Post #22: CRIME CUTZ: A Four-Part Documentary – A 2018’s Ode to Joy

Holy Ghost! is a band from New York, signed on James Murphy’s DFA records. They have been releasing music for the past ten years or so, including a couple of albums: their first self titled album in 2011 and the great ‘Dynamics’ two years later. Their latest output is a four-track killer EP called ‘Crime Cutz’ and this is the one that interests us here.

In 2017, Alex Frankel and Nick Millhiser set to adapt it on the screen with ‘Crime Cutz: a four-part documentary’, under the direction of Ben Fries (their long-time collaborator) and Alden Nusser. The movie finally premiered in April 2018 at the New York TriBeCa Festival and it is an absolute delight. The 16-minute film follows 4 different characters, all inhabited with the same energy, soundtracked by the 4 tracks of the Crime Cutz EP.

Through the various fates of these four characters, the movie encompasses their will to live their life to the fullest. From Stuart, a 90-year old former dancer who follows new trends on the internet (“[I found] some marvelous looking stuff called roboting“) to Lori, organiser of Hustle dance parties in New York, firstly as a kind of personal spiritual cure that then turned out to be a need for many people; to “Super Bad” Brad Prowly, a street singer who just loves singing, to finally Caramia, a 12-year old girl who is busy setting up her birthday party, having to deal with both the RSVP guest-list, her dress and a unicorn.

“Every time I jump, a little sprinkle of happiness lands on one of us. That’s my theory. That’s my hypothesis.”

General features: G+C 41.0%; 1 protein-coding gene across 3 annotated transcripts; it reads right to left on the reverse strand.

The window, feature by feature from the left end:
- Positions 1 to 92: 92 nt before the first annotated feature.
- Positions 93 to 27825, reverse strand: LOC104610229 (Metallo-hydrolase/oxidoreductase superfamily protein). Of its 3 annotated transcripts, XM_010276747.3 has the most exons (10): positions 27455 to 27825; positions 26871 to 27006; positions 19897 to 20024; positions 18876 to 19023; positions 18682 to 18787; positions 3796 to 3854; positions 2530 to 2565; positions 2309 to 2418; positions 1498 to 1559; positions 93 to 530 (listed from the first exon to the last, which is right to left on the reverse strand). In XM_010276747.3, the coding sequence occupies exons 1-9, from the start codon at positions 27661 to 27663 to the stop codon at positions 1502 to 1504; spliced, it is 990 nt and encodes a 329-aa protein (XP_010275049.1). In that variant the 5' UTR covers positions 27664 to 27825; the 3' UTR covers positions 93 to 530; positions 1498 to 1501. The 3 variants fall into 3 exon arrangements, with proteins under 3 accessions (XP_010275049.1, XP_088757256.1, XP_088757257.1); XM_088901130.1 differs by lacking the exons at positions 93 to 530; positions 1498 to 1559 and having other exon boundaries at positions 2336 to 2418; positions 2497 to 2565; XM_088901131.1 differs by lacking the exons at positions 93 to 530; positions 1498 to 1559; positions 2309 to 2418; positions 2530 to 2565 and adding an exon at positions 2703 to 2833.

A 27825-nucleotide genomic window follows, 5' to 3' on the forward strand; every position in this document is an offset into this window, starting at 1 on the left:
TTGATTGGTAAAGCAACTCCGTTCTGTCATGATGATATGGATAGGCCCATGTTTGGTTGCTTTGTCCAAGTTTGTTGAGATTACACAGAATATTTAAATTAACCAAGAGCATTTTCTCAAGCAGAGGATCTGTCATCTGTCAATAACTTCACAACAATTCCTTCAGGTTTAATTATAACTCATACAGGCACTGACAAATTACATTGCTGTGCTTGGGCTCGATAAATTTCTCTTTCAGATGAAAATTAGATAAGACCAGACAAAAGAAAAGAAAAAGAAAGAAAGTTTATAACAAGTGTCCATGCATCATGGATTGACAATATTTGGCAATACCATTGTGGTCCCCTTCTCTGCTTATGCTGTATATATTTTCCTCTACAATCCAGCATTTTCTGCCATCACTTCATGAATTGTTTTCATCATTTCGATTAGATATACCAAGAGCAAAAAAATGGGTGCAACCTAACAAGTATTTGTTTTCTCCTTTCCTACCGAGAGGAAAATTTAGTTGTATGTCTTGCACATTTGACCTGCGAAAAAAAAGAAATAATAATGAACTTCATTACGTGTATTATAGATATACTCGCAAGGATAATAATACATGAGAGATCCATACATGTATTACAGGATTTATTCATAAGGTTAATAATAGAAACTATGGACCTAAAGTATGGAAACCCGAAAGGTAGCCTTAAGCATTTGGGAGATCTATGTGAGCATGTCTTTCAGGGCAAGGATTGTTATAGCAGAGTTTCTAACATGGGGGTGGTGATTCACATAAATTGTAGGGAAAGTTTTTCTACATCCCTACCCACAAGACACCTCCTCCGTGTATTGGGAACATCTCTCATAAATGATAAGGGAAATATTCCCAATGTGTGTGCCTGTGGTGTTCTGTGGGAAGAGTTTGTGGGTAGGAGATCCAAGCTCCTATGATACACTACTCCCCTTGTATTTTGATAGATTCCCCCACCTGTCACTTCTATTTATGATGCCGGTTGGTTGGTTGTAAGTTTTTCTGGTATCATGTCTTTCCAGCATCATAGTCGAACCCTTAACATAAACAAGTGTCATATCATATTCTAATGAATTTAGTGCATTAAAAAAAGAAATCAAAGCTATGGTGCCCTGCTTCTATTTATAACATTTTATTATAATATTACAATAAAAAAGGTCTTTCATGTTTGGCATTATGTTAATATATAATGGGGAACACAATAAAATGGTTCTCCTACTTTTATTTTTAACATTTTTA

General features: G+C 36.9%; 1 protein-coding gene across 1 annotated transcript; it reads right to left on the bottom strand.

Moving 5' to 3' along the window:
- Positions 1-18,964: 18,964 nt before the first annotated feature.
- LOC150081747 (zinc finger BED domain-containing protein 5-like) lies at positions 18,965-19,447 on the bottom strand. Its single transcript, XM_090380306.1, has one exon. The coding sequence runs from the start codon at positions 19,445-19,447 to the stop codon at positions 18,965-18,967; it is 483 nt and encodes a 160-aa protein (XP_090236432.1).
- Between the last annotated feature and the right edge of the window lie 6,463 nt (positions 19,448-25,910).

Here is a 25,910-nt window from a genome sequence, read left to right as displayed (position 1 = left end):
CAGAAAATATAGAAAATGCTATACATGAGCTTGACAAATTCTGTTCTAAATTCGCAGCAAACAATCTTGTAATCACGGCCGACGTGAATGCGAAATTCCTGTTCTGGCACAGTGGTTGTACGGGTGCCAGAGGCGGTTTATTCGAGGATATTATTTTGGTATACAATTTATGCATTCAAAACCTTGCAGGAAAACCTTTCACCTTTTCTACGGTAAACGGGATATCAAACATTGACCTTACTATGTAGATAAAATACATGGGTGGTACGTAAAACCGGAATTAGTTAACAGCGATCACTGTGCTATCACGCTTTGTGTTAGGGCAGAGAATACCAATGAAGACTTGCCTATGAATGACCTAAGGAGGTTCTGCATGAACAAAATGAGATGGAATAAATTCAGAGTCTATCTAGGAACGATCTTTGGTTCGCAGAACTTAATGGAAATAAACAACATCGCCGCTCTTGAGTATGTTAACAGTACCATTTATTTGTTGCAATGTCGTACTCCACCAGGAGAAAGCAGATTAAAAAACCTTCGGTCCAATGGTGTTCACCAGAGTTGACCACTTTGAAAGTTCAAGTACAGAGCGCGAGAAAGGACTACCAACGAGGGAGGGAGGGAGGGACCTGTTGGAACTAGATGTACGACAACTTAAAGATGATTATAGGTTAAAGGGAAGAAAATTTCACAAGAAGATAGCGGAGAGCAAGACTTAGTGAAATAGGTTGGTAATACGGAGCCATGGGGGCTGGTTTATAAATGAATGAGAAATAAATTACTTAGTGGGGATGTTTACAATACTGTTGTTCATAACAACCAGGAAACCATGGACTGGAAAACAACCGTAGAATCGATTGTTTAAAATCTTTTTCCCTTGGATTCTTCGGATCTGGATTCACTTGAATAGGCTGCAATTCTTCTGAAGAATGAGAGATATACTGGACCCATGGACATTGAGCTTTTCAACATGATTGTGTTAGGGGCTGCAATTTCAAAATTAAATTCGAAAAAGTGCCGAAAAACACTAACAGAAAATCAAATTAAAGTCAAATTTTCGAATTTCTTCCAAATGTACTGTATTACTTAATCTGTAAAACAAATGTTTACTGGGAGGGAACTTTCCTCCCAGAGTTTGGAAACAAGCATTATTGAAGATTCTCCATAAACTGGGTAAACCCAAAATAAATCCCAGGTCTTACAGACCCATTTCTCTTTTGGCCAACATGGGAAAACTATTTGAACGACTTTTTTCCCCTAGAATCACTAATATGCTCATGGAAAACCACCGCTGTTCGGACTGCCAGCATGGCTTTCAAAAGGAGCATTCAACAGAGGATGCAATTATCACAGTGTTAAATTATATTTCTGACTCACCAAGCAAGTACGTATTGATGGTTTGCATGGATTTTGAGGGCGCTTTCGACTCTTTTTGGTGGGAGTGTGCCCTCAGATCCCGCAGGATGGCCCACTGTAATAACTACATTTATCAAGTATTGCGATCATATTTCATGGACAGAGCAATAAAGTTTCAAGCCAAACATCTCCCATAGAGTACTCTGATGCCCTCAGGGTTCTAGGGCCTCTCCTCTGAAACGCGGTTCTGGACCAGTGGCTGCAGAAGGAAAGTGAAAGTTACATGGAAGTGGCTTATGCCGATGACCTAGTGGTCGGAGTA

Caramia, 12 years old.

A total ode to liberty and joy, the film feels like a super good let loose moment, that perfectly matches with Holy Ghost! music and lyrics, like when Frankel yells “You lift me up and up, up and off the floor” during Crime Cutz, the fabulous soundtrack to ‘the Hustler’ part. Or when Stuart casually removes a wood stool from the middle of his room and starts dancing like a, what, a 20-year old boy ! The irony gets even higher when the same Stuart appears on a rooftop, leading a choreography of multiple dancers, a devastating smile on his face, wearing a savings company cap: a definite thumbing of the nose to his age. Maybe my favourite moment of the movie.

I’ve read a few reviews about Holy Ghost!’s music and productions, many defining the duo sound as being “retro”, [making the band] “pillars of the mid-00’s disco-resurgence”. In particular, Consequence of Sound, a US-heavyweight music website, says about tthe EP: “it’s filled with clumsy lyrics and meandering tracks that never really go anywhere“.
Well, maybe this is true, actually maybe this was even intended. However, to me, with the release of this superb film, it all makes sense. For sure Holy Ghost! are into disco and italo and all kinds of 80’s synthpop retro sounds (and I love it), but as this documentary litterally demonstrates, their music is never so true and relevant as now. Reason being: for no reason at all. For people being who they naturally are. “Super Bad” Brad Prowly, the street singer, says at some point: “I wanted to be a singer so I just started singing”. Simple.

Forming a whole with the ‘Crime Cutz’ EP, this half music video, half documentary, 100% happiness moment is a very well received and indeed necessary invigorating breath of fresh air that will lighten up your day. Watch it now, and watch it everyday this week. Either way, that’s my own self prescription.

Stuart Hodes, 90, dancing on a rooftop.


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